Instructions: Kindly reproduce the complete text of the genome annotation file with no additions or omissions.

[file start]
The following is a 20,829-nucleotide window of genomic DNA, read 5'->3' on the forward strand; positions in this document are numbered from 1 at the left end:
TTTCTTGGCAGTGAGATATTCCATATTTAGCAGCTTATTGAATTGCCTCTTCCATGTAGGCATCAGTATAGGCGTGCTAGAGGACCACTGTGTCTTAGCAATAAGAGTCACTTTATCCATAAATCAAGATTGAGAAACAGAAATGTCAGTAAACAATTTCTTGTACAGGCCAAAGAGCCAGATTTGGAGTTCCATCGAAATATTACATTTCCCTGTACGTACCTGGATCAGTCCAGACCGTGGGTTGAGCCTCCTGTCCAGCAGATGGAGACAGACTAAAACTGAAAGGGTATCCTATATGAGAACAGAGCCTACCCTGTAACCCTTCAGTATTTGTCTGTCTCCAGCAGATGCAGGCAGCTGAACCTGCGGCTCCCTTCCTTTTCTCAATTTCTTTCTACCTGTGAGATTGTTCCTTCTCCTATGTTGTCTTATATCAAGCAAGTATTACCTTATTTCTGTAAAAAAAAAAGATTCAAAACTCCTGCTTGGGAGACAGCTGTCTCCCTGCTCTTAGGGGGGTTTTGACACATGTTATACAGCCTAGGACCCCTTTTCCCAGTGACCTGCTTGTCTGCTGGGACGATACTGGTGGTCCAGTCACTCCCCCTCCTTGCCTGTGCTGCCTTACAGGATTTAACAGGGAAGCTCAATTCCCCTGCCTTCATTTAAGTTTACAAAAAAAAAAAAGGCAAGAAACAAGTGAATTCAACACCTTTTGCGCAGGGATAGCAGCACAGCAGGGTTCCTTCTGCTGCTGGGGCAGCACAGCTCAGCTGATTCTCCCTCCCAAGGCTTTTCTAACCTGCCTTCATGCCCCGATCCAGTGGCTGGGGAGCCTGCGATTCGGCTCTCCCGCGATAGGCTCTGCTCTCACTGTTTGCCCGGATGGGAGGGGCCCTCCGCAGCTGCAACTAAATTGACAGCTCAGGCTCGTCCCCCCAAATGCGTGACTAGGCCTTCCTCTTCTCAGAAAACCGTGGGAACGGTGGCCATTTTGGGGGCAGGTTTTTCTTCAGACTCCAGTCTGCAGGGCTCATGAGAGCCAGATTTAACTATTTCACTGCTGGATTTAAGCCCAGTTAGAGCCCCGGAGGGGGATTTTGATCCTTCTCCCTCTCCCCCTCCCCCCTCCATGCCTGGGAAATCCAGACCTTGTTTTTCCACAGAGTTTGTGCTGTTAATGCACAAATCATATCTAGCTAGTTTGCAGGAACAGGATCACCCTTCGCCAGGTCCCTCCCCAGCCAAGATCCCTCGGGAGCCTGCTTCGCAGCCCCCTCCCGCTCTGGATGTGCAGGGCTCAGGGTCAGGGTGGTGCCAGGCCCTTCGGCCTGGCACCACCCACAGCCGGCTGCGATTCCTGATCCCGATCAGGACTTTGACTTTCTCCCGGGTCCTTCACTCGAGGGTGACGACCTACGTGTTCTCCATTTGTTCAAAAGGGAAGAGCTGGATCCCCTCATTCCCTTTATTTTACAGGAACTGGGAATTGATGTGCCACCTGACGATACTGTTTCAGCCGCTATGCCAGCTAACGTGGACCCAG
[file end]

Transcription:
The following is a 20,829-nucleotide window of genomic DNA, read 5'->3' on the forward strand; positions in this document are numbered from 1 at the left end:
TTTCTTGGCAGTGAGATATTCCATATTTAGCAGCTTATTGAATTGCCTCTTCCATGTAGGCATCAGTATAGGCGTGCTAGAGGACCACTGTGTCTTAGCAATAAGAGTCACTTTATCCATAAATCAAGATTGAGAAACAGAAATGTCAGTAAACAATTTCTTGTACAGGCCAAAGAGCCAGATTTGGAGTTCCATCGAAATATTACATTTCCCTGTACGTACCTGGATCAGTCCAGACCGTGGGTTGAGCCTCCTGTCCAGCAGATGGAGACAGACTAAAACTGAAAGGGTATCCTATATGAGAACAGAGCCTACCCTGTAACCCTTCAGTATTTGTCTGTCTCCAGCAGATGCAGGCAGCTGAACCTGCGGCTCCCTTCCTTTTCTCAATTTCTTTCTACCTGTGAGATTGTTCCTTCTCCTATGTTGTCTTATATCAAGCAAGTATTACCTTATTTCTGTAAAAAAAAAAGATTCAAAACTCCTGCTTGGGAGACAGCTGTCTCCCTGCTCTTAGGGGGGTTTTGACACATGTTATACAGCCTAGGACCCCTTTTCCCAGTGACCTGCTTGTCTGCTGGGACGATACTGGTGGTCCAGTCACTCCCCCTCCTTGCCTGTGCTGCCTTACAGGATTTAACAGGGAAGCTCAATTCCCCTGCCTTCATTTAAGTTTACAAAAAAAAAAAAGGCAAGAAACAAGTGAATTCAACACCTTTTGCGCAGGGATAGCAGCACAGCAGGGTTCCTTCTGCTGCTGGGGCAGCACAGCTCAGCTGATTCTCCCTCCCAAGGCTTTTCTAACCTGCCTTCATGCCCCGATCCAGTGGCTGGGGAGCCTGCGATTCGGCTCTCCCGCGATAGGCTCTGCTCTCACTGTTTGCCCGGATGGGAGGGGCCCTCCGCAGCTGCAACTAAATTGACAGCTCAGGCTCGTCCCCCCAAATGCGTGACTAGGCCTTCCTCTTCTCAGAAAACCGTGGGAACGGTGGCCATTTTGGGGGCAGGTTTTTCTTCAGACTCCAGTCTGCAGGGCTCATGAGAGCCAGATTTAACTATTTCACTGCTGGATTTAAGCCCAGTTAGAGCCCCGGAGGGGGATTTTGATCCTTCTCCCTCTCCCCCTCCCCCCTCCATGCCTGGGAAATCCAGACCTTGTTTTTCCACAGAGTTTGTGCTGTTAATGCACAAATCATATCTAGCTAGTTTGCAGGAACAGGATCACCCTTCGCCAGGTCCCTCCCCAGCCAAGATCCCTCGGGAGCCTGCTTCGCAGCCCCCTCCCGCTCTGGATGTGCAGGGCTCAGGGTCAGGGTGGTGCCAGGCCCTTCGGCCTGGCACCACCCACAGCCGGCTGCGATTCCTGATCCCGATCAGGACTTTGACTTTCTCCCGGGTCCTTCACTCGAGGGTGACGACCTACGTGTTCTCCATTTGTTCAAAAGGGAAGAGCTGGATCCCCTCATTCCCTTTATTTTACAGGAACTGGGAATTGATGTGCCACCTGACGATACTGTTTCAGCCGCTATGCCAGCTAACGTGGACCCAG